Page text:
“The central goal for iCourts is to get a better understanding of the transformation of the multilateral and international order that is found in international courts and has existed for the last 100 years. The Permanent Court of International Justice, now the International Court of Justice, was founded in 1922 in The Hague. After World War ll, new regional human rights courts and economic courts were founded as well. After the Cold War, international courts underwent another expansion, so that, today, there are 25 such courts around the world.”
»The international courts are invisible to most people, but they are part of the guarantee of our democracy. Among other things, this means that we have freedom of speech: the right to sit and talk together. There is an overall international court that is under pressure now, but at the same time, it is also legally stronger than ever. This is the paradox iCourts is studying.«
“According to Mikael Rask Madsen, the world order is under pressure because of a geopolitical and national political transformation, which means there isn’t the same investment in supporting international unity that there was 15 years ago. There is a growing nationalist tendency in large countries like China and the USA as well as in smaller countries like Poland, Hungary, and Turkey.”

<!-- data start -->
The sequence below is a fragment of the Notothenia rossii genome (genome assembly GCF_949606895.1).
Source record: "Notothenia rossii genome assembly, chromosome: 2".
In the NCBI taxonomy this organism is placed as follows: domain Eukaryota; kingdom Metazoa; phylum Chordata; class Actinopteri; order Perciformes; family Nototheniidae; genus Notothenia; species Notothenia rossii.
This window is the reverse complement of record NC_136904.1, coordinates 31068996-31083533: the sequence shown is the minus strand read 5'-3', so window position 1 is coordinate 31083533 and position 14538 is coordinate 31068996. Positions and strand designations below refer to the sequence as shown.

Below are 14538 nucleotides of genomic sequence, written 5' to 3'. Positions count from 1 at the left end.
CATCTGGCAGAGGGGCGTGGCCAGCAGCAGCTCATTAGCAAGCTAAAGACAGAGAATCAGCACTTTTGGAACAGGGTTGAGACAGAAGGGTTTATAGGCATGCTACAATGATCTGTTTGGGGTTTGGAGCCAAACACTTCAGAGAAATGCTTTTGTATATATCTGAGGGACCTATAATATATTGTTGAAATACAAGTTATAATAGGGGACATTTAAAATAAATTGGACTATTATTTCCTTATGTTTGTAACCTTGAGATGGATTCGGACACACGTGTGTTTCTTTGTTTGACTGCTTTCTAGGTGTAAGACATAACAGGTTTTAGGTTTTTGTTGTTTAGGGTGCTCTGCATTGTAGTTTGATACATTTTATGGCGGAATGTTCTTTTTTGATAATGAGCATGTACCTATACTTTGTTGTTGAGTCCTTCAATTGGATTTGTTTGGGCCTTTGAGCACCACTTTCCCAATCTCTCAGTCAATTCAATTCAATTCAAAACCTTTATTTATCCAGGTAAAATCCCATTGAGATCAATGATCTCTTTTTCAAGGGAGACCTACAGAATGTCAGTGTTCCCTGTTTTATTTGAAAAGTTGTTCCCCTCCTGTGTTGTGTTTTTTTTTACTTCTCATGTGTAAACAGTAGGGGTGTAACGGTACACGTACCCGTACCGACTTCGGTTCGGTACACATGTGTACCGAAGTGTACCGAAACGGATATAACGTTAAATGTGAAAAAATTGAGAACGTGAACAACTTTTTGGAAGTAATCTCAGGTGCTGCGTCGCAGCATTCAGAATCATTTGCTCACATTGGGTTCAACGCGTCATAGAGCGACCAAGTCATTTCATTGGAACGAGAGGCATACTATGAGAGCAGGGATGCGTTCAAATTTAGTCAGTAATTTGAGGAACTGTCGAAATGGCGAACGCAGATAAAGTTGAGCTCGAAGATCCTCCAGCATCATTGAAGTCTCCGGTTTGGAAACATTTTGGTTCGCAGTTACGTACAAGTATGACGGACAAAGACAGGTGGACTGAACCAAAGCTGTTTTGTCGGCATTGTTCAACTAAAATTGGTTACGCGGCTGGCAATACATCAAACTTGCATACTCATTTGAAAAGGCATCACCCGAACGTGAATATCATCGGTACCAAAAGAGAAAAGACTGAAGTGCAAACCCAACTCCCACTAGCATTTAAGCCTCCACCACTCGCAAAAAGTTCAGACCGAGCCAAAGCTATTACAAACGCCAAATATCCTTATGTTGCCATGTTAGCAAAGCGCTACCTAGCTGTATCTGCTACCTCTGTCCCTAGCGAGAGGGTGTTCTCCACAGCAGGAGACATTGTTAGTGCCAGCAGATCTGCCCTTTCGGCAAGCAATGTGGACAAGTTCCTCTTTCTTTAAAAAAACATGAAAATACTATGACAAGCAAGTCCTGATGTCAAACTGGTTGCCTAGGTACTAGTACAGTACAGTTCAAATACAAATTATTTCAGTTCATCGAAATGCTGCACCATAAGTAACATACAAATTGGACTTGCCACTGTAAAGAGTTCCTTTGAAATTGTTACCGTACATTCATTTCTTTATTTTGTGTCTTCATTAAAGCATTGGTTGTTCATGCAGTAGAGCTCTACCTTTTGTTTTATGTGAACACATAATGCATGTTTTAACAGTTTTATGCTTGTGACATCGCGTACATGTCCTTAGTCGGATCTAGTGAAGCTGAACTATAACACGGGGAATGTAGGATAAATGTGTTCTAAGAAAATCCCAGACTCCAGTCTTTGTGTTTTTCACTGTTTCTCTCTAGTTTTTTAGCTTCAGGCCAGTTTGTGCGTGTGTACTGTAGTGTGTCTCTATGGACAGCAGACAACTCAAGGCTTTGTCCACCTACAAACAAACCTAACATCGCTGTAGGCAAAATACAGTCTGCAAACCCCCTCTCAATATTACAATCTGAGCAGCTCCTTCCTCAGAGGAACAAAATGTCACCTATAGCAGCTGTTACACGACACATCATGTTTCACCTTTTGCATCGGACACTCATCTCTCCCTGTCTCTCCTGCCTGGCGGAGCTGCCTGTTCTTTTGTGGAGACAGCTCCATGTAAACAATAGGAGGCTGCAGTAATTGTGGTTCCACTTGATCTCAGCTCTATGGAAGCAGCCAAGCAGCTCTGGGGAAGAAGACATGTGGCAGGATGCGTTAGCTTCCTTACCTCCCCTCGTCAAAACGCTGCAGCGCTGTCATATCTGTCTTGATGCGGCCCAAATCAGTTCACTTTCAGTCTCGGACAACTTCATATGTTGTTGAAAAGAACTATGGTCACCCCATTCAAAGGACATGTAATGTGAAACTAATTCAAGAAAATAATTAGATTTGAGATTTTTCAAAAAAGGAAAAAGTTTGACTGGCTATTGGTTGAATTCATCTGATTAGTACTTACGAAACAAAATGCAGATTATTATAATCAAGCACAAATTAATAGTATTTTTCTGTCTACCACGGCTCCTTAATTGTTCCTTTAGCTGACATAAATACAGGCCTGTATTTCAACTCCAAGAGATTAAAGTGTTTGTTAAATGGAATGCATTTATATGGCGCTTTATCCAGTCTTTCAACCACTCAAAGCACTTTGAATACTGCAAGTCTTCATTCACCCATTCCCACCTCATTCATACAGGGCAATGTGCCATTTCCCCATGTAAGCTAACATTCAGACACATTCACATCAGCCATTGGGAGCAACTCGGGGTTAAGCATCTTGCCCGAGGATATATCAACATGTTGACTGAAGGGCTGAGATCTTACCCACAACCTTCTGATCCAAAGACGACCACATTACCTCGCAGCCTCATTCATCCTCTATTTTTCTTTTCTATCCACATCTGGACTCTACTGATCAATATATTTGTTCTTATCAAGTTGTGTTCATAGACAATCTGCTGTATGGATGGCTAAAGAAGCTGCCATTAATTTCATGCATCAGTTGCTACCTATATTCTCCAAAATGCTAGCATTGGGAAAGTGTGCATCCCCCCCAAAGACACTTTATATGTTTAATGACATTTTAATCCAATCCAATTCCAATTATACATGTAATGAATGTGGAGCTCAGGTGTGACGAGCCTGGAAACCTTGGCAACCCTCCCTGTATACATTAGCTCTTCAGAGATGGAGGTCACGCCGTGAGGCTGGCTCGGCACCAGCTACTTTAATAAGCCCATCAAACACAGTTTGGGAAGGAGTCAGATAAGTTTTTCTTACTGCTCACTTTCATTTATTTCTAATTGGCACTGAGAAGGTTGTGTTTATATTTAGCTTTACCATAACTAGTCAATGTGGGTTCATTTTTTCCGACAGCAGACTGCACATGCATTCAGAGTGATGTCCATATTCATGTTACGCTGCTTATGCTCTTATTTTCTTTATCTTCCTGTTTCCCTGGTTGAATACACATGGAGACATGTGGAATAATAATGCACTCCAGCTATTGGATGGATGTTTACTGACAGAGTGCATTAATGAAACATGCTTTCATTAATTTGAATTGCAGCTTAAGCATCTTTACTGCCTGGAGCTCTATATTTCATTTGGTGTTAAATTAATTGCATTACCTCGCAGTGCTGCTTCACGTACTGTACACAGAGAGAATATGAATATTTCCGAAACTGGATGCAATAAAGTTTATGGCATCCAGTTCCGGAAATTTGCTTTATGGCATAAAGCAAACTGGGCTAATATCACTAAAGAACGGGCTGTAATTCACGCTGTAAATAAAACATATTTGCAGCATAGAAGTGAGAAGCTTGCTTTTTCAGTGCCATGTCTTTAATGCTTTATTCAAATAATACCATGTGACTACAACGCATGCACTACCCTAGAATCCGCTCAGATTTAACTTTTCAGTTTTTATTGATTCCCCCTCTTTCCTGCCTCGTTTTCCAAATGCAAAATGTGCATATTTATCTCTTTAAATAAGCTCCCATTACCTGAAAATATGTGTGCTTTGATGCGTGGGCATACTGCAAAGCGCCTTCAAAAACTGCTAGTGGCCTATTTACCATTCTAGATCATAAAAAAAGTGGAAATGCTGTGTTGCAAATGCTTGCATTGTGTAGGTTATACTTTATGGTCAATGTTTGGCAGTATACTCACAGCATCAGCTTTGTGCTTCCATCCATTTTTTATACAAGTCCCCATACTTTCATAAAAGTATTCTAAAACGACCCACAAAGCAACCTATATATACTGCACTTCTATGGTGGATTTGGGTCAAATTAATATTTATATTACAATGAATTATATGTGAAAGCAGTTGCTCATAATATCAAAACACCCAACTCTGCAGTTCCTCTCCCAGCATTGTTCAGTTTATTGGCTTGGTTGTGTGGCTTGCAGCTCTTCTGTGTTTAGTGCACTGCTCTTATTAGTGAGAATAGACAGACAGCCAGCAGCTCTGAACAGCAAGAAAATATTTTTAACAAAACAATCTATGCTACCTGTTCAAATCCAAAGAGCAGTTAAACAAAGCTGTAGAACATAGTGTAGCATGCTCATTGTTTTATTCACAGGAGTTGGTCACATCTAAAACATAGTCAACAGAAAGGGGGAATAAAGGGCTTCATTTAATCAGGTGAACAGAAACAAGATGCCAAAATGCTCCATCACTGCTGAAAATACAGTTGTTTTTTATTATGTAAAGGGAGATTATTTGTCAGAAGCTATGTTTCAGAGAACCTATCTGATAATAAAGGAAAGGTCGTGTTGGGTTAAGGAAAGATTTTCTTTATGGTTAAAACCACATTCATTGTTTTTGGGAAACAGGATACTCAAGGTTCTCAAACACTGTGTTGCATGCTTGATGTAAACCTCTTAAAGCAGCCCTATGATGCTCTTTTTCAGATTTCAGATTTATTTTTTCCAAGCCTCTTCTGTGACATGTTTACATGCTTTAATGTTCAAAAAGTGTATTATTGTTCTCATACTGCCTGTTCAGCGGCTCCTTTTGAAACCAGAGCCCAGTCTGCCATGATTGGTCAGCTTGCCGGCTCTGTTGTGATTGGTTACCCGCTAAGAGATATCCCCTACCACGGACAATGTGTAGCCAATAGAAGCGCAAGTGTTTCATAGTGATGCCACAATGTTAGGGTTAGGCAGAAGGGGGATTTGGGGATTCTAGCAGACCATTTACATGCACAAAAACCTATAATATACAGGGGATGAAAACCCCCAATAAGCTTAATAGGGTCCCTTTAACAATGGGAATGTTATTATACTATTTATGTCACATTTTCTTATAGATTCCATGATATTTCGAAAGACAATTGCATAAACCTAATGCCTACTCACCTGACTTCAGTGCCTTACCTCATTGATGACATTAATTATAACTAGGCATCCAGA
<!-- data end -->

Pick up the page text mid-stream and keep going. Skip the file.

»If a united international order is fundamental to a greater sense of freedom in the world, then we have a serious problem. I have specialized in the international court ever since I was studying in the mid-nineties. I’m a child of the time when the Berlin Wall fell and the international order as we know it today was created. Back then, it seemed like something that would just grow and grow, but that has changed rapidly over the last couple of years.«
You can read the complete portrait of Professor Mikael Rask Madsen (in Danish) by downloading the chapter below.